Inspired by the dramatic architecture of the Phillips’s Goh Annex stairway, Marley Dawson has created two kinetic sculptures that accentuate its spiral configuration. The first group is comprised of brass chairs—five suspended from the Annex dome at different heights and floating at different axis points, and two seated on the landings and set in motion via mechanized shafts. Dawson creates a dialogue with both the stairway and the Phillips’s chairs (inspired by the Arts and Crafts style from the turn of the 20th century): the shape and size of Dawson’s chairs mirror the Phillips chairs, and the brass he uses is the same brass used for the stairway railing. Whereas the museum chairs are heavy and sturdy, Dawson’s are weightless and almost translucent, playing off the opposites of functional and imaginary.
Dawson’s other piece is a wall-mounted sculpture consisting of hundred of brass rods arranged on a brass track to allow movement. It speaks to Morris Louis’s painting Number 182, scaled to Dawson’s height. A small motor within the work oscillates the rods, giving them a sway and hum that echo the shimmering radiance of Louis’s painting. Much like with his hanging chairs, here, too, Dawson plays with opposites, shifting the liquidy stripes of Louis’s painting into a solid sculptural mass. Entitled ghosts, the project as a whole brings the history of the museum into the present. Like ghosts that are intangible, amorphous, and haunting, Dawson’s work is allusive, suggestive, and open-ended.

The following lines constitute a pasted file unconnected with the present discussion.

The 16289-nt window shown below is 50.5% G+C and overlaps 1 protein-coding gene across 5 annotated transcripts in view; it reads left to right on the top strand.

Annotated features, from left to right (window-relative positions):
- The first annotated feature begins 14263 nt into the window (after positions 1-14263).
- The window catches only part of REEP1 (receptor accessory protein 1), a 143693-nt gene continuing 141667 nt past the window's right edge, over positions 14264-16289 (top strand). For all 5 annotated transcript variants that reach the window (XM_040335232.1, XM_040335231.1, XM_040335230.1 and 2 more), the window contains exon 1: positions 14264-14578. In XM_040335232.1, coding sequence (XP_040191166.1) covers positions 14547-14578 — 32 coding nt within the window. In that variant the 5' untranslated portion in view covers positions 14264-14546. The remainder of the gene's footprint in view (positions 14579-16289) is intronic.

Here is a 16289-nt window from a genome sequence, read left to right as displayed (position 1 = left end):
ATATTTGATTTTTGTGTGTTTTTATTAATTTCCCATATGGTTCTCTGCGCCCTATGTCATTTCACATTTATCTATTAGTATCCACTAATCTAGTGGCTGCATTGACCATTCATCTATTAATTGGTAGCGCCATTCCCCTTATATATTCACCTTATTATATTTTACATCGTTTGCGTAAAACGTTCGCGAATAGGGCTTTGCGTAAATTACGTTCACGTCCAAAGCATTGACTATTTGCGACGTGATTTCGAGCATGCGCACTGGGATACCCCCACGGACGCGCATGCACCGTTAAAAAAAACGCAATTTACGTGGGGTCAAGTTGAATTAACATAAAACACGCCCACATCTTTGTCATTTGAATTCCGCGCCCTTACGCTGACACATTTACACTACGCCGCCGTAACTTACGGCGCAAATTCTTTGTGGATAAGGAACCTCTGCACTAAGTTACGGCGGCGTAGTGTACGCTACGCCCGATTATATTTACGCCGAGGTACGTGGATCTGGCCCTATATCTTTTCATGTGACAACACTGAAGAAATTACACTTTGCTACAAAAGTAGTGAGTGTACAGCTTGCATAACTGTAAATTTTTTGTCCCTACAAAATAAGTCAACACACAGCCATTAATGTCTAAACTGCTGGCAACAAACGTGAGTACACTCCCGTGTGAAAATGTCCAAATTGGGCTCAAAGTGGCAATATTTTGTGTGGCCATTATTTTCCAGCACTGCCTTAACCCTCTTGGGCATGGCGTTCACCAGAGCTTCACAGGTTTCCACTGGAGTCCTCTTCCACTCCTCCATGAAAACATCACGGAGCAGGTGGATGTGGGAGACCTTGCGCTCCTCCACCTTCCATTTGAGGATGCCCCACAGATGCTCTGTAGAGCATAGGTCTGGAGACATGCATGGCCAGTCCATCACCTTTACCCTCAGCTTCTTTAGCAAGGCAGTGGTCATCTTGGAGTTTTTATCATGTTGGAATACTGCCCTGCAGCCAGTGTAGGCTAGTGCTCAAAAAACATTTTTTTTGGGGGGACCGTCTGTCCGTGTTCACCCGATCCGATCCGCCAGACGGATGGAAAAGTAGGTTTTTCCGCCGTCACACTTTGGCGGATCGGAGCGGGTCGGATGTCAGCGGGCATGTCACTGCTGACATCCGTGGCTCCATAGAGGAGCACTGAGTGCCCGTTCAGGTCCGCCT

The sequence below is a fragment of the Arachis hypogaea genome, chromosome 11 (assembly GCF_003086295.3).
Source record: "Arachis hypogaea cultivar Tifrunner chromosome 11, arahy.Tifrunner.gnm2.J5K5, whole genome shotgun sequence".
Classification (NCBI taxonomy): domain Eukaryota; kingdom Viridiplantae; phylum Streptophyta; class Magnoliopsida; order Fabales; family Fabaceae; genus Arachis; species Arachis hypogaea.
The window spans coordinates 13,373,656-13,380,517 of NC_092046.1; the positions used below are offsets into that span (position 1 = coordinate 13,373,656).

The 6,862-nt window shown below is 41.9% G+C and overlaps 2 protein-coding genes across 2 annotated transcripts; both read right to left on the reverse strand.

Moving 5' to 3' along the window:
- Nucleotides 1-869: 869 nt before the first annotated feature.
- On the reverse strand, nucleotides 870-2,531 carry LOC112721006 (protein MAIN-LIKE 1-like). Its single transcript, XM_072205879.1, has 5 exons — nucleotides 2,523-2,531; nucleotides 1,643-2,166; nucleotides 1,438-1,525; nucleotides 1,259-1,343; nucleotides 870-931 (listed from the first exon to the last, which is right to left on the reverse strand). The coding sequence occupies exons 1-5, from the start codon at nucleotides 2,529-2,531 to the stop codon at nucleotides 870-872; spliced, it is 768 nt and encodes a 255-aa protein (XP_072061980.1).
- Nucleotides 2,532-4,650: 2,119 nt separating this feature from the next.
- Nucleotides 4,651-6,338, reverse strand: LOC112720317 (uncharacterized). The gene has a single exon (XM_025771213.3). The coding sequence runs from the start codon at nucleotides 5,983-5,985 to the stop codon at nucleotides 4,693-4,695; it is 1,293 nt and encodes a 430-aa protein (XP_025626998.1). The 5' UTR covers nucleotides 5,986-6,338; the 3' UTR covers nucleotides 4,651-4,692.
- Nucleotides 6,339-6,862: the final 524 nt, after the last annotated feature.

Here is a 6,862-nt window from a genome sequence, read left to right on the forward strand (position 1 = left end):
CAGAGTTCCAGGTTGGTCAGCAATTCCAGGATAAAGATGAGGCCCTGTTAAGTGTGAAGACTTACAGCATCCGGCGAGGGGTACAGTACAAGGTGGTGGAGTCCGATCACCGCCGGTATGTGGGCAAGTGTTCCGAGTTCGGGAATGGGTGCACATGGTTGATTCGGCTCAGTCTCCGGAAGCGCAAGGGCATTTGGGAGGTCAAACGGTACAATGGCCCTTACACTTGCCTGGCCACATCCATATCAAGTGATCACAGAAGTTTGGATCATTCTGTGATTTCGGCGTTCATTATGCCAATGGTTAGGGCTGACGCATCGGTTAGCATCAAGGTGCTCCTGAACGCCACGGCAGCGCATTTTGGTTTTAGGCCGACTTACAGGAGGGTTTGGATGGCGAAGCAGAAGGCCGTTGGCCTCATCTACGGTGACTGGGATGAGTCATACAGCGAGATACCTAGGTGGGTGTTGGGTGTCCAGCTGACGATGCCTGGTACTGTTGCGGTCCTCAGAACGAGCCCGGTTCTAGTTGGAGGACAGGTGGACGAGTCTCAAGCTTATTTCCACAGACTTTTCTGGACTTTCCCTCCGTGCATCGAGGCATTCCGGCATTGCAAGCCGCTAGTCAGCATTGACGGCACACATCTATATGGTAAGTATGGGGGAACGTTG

The Embassy of Australia and HEMPHILL Artworks in Washington, DC, are featuring concurrent presentations of the artist’s most recent body of work.
Marley Dawson (b. 1982, Wellington, NSW; lives and works in Australia) uses physics, chemistry, and engineering to construct experimental sculptures and installations that highlight the uncanny or surreal aspects of our everyday life. He often turns gallery space into a hall of wonder populated with sculptural works that look like familiar utilitarian objects—such as furniture, motor vehicles parts, baseball bats, or miniature rockets—but are instead imaginary art constructs. Dawson received a Bachelor and Master of Visual Arts from Sydney College of the Arts, Australia. His work has been exhibited in Australia at Museum of Old and New Art (MONA), Hobart; Australian Centre for Contemporary Art (ACCA), Melbourne; Artspace, Sydney; and Roslyn Oxley9 Gallery, Sydney; and in Washington, DC, at the Embassy of Australia and Hillyer Art Space.
Intersections is a series of contemporary art projects that explores—as the title suggests—the intriguing intersections between old and new traditions, modern and contemporary art practices, and museum spaces and artistic interventions. Whether engaging with the permanent collection or diverse spaces in the museum, the projects suggest new relationships with their own surprises. Many of the projects also riff on the nontraditional nature of the museum’s galleries, sometimes activating spaces that are not typical exhibition areas with art produced specifically for those locations.
Intersections is presented by